In February 1943, newspapers in Arequipa, in southern Peru, reported that villagers had discovered an ancient "burial ground" in a field where the Ocoña and Churunga rivers meet. The site became known as Corral Redondo, probably in reference to the three concentric circular walls, all about three feet in height and built of rough fieldstone, that were its most prominent
architectural feature (redondo means "round" in Spanish). The villagers excavated an unknown number of bodies and many offerings, among them miniature objects and male and female figurines, made by the Inca (15th–16th century).
The most spectacular objects, however, were created by the much earlier Wari people (7th–10th century): eight ceramic vessels, each three to four feet high, that together contained ninety-six large, rolled-up feathered panels. The vessels are thought to depict humans, perhaps Wari dignitaries or ancestors, with mythological imagery painted on their bodies. Most of the panels are completely covered with the fine body feathers of the blue and yellow macaw, laid out in rectangles; others are entirely yellow or blue and orange. The ties still attached to the upper corners of many of the panels suggest they were used as hangings designed to transform an interior space into a radiant ceremonial setting.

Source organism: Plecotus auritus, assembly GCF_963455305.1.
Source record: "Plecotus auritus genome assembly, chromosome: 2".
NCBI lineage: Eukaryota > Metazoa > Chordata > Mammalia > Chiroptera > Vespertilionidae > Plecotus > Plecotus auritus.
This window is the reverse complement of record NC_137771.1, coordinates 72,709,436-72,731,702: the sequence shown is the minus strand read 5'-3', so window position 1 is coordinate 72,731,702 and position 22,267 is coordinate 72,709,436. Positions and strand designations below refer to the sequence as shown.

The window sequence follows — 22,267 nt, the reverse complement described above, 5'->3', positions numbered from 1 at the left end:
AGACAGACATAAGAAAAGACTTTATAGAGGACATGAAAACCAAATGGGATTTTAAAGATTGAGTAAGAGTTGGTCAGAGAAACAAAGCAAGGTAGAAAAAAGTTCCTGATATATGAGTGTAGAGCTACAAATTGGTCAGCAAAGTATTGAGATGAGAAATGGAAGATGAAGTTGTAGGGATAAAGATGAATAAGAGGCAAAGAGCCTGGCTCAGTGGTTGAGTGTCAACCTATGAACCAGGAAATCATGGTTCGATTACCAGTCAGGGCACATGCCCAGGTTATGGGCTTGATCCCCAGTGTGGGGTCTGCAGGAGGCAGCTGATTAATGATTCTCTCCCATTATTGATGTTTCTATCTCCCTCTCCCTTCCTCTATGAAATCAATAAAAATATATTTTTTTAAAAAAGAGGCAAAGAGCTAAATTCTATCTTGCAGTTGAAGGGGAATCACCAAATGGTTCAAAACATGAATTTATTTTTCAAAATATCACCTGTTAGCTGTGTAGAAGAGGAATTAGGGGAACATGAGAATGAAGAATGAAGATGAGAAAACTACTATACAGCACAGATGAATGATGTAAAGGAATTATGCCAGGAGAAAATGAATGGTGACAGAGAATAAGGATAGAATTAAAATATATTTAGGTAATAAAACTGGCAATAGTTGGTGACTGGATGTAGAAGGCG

What was the function of this isolated site, which was important enough to attract offerings from two of the Andes' most powerful cultures? Answers are still elusive, but it seems obvious that Corral Redondo was a huaca, or sacred place. It is known that the Inca used their finest textiles to cover the walls of shrines. Perhaps the Wari hung the luxurious feathered panels on the walls of the circular enclosure while they performed rituals prior to burial. Centuries later, the Inca came to the site for special ceremonies and to bury offerings to honor their gods and ancestors.